There is no shortage of debate on this topic with an article being written by ReadWriteWeb , commentary about online community at the WSJ and new positions opening up with much more regularity than ever before.
I am all for this role and believe that managing your online brand, marrying the human experience with the product experience and Delighting your customers is critical to a startup.
If you are interested in what I think is a fantastic role in any organization Austin Hill, who has a startup called Akoha, is currently looking for a "Community Gardener", check it out. Even if you aren't interested in the role check out the job description as it does a fantastic job of giving you insight into the type, style and culture that Austin is building at Akoha. Even job description are part of the customer experience!

Saturday, July 19, 2008

Weekend Reads

Some great stuff out there this week that I plan to either start reading or finish reading this weekend. Hope you find some of these interesting:
Seth Godin wrote a fantastic piece (all his stuff is great) on Scarcity which outlines ways Apple could dealth with the IPhone roll out better to further "Delight" (a theme for me this week) their customers.
I also really enjoy reading Fred Wilson, (NY based VC) who always offers a frank perspective on what's going on and is currently wrapping up a one month road trip across Europe (Based in Paris) meeting entreprenears and startups. He links to a piece on Failure which is particularly topical given FailCamp was last night in TO.
Every week Jevon over at StartupNorth has at least a couple great posts, this week was no exception. If you weren't able to make DemoCamp this week you missed a great time but one of the highlights was Jevon's "rant" on VC's and a call to action for entreprenears to save the VC's. He followed up with a blog post and lots of comments which you will find here.
Another site I found was doing a little work on Customer Experience is a site by Bruce Temkin who writes on all things customer loyalty related. Not going to highlight a specific article here but I would definitely recommend that you spend some time here researching how you improve the customer experience and build loyalty for your Company....enjoy and try to put some of this in practice.
Lastly but importantly there were several launches in the couple weeks and as my earlier blog challenges, try to go and check these out and provide feedback and commentary to the entrepreneurs. It is only through users trials and feedback that we can make product truly delightful for customers. Congrats to all mentioned below and readers please try these and provide your feedback:
  • AideRSS realeased several new products which I covered in an earlier post
  • Spreed:News presented at DemoCamp and has launched a version

  • PlanetEye released a travel service that I will be checking out as I approach my family Griswold vacation to Myrtle Beach that is upcoming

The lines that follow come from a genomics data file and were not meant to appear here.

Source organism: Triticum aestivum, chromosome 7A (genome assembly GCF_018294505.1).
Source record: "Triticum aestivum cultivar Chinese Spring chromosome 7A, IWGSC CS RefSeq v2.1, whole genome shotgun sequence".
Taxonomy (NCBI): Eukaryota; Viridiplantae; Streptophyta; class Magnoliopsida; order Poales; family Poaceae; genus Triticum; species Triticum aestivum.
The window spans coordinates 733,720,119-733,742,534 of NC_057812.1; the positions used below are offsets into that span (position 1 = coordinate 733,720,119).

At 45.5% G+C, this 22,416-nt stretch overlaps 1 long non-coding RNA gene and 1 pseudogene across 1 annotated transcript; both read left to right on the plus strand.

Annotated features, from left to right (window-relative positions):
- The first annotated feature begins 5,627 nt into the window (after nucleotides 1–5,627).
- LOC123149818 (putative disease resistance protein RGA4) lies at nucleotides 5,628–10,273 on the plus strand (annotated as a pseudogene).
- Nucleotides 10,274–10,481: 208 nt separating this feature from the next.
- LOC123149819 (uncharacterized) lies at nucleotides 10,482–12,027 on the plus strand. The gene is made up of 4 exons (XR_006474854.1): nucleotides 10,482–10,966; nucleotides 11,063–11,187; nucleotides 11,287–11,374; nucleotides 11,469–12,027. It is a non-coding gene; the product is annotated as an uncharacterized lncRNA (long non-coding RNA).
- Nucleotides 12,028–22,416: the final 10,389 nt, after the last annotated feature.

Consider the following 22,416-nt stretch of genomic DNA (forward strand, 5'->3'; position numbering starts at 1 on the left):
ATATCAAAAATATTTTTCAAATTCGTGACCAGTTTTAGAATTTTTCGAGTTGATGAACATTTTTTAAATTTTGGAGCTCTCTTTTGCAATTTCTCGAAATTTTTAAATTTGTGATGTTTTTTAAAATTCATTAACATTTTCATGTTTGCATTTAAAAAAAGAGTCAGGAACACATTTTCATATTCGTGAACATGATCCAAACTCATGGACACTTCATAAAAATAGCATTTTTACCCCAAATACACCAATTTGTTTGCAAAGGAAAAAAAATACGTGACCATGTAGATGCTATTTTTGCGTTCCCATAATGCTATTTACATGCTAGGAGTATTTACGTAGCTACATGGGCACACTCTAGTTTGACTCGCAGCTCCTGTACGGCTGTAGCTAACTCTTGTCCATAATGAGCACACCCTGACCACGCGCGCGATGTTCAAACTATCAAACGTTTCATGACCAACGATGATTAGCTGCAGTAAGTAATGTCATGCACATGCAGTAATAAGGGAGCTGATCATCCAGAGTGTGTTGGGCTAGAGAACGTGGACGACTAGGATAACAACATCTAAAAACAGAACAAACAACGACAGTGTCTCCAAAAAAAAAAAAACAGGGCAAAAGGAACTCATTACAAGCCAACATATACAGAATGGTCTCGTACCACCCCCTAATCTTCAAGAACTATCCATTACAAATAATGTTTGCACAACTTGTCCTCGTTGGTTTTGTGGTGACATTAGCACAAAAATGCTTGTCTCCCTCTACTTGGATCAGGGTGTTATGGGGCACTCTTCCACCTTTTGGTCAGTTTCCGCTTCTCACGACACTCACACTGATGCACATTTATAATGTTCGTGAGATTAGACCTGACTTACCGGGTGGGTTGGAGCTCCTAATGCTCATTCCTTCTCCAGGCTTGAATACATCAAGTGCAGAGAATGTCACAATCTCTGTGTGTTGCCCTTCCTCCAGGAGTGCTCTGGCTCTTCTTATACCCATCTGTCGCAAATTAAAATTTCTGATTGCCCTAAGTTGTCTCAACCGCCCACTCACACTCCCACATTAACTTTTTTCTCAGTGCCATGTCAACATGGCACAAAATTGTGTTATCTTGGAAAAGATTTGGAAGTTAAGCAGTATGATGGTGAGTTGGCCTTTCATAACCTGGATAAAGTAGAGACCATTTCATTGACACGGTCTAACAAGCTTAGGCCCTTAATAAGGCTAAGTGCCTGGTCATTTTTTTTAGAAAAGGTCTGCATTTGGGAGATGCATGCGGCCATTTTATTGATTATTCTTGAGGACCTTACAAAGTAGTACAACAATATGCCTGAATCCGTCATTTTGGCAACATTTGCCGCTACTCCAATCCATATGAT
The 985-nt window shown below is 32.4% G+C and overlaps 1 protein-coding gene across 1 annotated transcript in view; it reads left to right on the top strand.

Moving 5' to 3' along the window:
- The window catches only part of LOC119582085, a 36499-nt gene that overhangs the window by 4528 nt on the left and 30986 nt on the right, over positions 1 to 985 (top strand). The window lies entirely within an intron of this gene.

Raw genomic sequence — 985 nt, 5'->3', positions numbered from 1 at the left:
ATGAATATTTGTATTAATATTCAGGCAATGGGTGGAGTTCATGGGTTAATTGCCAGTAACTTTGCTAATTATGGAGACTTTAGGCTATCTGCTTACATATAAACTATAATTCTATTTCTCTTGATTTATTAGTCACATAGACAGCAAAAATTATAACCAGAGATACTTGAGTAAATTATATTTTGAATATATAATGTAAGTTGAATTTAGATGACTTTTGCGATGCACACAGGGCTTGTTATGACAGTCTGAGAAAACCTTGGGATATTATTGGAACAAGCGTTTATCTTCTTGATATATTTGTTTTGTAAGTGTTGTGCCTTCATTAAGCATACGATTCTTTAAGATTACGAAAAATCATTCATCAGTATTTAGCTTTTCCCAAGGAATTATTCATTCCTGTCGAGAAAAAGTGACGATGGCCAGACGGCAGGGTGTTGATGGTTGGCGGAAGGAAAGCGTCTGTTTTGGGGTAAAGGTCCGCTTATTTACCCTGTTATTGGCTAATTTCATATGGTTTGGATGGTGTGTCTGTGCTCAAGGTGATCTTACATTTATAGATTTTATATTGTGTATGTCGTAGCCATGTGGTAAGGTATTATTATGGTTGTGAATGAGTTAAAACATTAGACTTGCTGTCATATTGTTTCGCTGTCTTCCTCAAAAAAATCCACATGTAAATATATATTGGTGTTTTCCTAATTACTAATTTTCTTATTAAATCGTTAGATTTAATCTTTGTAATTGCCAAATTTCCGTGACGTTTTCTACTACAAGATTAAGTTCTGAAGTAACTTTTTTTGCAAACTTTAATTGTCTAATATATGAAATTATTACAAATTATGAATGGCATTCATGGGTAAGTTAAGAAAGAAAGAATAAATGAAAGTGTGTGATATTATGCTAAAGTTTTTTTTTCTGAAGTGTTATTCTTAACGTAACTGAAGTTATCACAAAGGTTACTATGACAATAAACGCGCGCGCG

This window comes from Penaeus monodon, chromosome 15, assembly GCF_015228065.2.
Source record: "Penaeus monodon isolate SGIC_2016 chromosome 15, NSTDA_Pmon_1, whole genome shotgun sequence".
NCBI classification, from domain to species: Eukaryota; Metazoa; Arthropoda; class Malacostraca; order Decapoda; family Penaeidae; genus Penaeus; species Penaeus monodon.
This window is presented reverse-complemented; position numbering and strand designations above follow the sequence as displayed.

• Praized also launched a local search platform designed specifically for social media sites

If I missed any please comment and add

Happy reading!!!!!

Friday, July 18, 2008

AideRSS

I have added a Top Posts widget to my blog courtesy of AideRSS. This allows you the reader to quickly have a look and see which posts have been the most active and are MORE worth reading, because clearly all of them are worth reading...right!
Lot's of valuable products launched recently at AideRSS including one for Googlereader that allows you set criteria around the news and posts that you get to your reader. Everyone is getting overwhelmed with data through the online media this product allows you to set filters allowing you to get only the information that is really important vto you so you don't waste your time reading material not relevant to your needs or interest. Please go check them out!

Delight Your Way to Success

I have been spending much time lately reading and thinking about customer engagement and experience and the importance of it in all businesses. Having a truly passionate customer base is not just for intimate startup companies, as Apple and the recent lines we all witnessed clearly illustrate. Having your customers so delighted with their experience that they will tell their friends and Twitter about their experience and proudly show/tell everyone they know is the most powerful (and inexpensive...sorry Finance guy in me coming out) marketing program any company can achieve. For a startup company positive word of mouth, press and chat is even more important as it can be the difference between success and failure. There are two sides of this experience that I'd like to cover, the product experience and the human experience that in my opinion are equally important.
PRODUCT EXPERIENCE
Building product that is focussed on solving a specific problem that a target audience has or providing them with a new experience they will value is obviously table stakes. Truly delighted customers are looking for much more:
  • Make product consistent and reliable
  • Save time or improve the quality of time for the customer
  • Ease of use will increase adoption and stickiness
  • A slick, well thought out user interface is a game changer
  • Flexibility in design (because your customer is going to try to use you product in ways you probably hadn't imagined...and you want them to)